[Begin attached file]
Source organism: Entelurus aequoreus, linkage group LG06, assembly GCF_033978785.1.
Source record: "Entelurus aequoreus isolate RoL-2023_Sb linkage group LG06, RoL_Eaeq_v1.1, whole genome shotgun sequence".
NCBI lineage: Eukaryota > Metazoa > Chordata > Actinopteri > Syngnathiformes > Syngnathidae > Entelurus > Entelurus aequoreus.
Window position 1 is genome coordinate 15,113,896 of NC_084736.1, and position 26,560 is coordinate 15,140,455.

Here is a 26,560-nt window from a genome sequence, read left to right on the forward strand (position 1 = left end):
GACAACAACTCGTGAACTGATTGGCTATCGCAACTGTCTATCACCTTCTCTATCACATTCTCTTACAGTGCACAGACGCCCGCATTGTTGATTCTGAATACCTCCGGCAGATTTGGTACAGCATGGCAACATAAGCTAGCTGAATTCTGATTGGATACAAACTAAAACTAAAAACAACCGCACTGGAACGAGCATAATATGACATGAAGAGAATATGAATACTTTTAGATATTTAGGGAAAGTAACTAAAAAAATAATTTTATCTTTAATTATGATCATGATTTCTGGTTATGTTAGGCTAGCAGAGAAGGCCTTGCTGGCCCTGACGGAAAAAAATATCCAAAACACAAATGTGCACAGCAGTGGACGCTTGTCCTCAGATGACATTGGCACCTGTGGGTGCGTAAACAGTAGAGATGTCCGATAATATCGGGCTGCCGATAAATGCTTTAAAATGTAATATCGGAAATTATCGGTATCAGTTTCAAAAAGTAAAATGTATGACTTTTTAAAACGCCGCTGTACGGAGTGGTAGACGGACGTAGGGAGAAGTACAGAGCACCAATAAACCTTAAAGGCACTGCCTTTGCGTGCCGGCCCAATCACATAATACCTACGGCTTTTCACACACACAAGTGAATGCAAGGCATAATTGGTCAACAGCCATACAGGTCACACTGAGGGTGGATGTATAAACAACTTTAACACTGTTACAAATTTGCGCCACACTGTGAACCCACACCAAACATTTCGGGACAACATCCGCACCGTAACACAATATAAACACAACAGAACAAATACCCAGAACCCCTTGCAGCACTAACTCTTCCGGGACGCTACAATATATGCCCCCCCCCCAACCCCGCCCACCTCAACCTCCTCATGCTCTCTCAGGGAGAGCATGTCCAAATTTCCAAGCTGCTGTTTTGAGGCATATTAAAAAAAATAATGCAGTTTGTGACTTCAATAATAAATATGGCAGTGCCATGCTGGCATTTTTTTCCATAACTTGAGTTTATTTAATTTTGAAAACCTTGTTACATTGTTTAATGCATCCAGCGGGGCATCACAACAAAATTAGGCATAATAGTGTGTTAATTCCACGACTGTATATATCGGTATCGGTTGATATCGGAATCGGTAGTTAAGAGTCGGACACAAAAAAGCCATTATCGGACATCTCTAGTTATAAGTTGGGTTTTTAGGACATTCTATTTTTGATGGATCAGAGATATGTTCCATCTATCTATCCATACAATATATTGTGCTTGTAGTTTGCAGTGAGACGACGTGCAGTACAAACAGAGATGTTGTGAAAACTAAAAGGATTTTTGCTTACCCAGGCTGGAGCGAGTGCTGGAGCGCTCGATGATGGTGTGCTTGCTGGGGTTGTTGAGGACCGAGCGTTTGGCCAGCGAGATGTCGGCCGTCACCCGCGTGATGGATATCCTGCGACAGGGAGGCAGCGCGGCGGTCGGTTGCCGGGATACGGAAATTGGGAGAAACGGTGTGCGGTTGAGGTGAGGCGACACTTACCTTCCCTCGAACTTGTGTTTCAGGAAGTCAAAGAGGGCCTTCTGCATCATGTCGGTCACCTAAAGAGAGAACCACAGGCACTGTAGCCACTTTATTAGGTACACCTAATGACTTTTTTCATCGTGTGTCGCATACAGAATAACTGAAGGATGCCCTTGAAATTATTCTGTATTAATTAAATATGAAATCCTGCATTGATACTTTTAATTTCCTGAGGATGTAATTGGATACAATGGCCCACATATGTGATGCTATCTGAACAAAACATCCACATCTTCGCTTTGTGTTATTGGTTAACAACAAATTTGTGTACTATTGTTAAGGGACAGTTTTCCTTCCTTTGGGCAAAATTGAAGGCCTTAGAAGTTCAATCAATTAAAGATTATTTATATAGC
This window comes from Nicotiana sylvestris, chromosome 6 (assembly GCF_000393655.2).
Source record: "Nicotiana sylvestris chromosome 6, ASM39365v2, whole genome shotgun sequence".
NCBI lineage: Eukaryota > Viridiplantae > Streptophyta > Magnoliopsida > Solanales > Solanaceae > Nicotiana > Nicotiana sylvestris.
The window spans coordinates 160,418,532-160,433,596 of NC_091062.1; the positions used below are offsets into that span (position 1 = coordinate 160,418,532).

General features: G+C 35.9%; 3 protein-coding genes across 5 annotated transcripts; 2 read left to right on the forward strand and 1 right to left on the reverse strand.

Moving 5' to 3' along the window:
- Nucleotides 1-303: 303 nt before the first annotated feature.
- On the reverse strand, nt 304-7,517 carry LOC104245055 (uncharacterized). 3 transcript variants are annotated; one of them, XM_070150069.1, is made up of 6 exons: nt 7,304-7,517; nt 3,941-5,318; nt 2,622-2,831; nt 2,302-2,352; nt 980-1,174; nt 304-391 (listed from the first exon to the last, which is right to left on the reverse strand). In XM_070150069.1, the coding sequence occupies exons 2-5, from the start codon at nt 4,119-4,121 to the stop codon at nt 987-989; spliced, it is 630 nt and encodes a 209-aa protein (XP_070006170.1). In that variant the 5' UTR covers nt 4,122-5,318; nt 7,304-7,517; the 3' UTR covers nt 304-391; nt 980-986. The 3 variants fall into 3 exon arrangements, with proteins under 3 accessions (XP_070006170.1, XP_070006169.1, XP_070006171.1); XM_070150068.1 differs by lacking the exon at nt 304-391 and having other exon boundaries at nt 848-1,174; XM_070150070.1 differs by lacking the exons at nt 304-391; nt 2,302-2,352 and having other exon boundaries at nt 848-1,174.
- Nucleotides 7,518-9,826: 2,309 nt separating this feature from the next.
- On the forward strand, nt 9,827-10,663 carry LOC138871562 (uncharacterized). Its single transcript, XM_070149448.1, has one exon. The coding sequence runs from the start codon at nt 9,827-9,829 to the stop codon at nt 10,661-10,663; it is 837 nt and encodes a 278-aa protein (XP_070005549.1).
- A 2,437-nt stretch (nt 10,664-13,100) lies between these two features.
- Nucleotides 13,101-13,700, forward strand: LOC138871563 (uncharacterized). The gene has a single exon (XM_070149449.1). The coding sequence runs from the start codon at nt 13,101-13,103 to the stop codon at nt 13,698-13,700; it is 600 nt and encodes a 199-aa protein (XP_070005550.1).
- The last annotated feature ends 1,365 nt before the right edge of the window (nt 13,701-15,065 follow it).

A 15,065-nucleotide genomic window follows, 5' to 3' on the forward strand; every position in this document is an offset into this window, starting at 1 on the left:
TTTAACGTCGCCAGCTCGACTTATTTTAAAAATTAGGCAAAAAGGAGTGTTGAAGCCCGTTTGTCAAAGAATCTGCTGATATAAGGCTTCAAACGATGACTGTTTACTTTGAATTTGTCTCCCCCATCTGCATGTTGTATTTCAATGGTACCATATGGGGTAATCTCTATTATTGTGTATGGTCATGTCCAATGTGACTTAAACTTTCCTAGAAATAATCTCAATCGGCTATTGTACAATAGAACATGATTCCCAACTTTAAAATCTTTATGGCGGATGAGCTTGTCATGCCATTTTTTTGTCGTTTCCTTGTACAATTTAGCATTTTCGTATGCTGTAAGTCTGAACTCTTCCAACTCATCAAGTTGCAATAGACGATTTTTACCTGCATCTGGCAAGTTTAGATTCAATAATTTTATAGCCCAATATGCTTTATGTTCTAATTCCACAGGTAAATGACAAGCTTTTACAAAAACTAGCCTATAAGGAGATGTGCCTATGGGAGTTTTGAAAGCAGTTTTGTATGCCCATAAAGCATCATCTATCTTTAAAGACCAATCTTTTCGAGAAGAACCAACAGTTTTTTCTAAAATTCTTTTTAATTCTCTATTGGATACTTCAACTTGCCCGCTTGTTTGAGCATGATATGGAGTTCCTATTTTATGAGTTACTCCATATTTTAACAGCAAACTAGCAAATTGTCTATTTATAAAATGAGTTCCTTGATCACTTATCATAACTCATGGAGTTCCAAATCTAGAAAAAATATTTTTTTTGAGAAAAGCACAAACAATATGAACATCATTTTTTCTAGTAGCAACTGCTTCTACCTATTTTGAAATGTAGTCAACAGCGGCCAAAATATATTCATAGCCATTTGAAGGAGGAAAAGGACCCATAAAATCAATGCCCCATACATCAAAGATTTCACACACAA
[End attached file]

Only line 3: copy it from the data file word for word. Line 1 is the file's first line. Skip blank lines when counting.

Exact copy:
NCBI lineage: Eukaryota > Metazoa > Chordata > Actinopteri > Syngnathiformes > Syngnathidae > Entelurus > Entelurus aequoreus.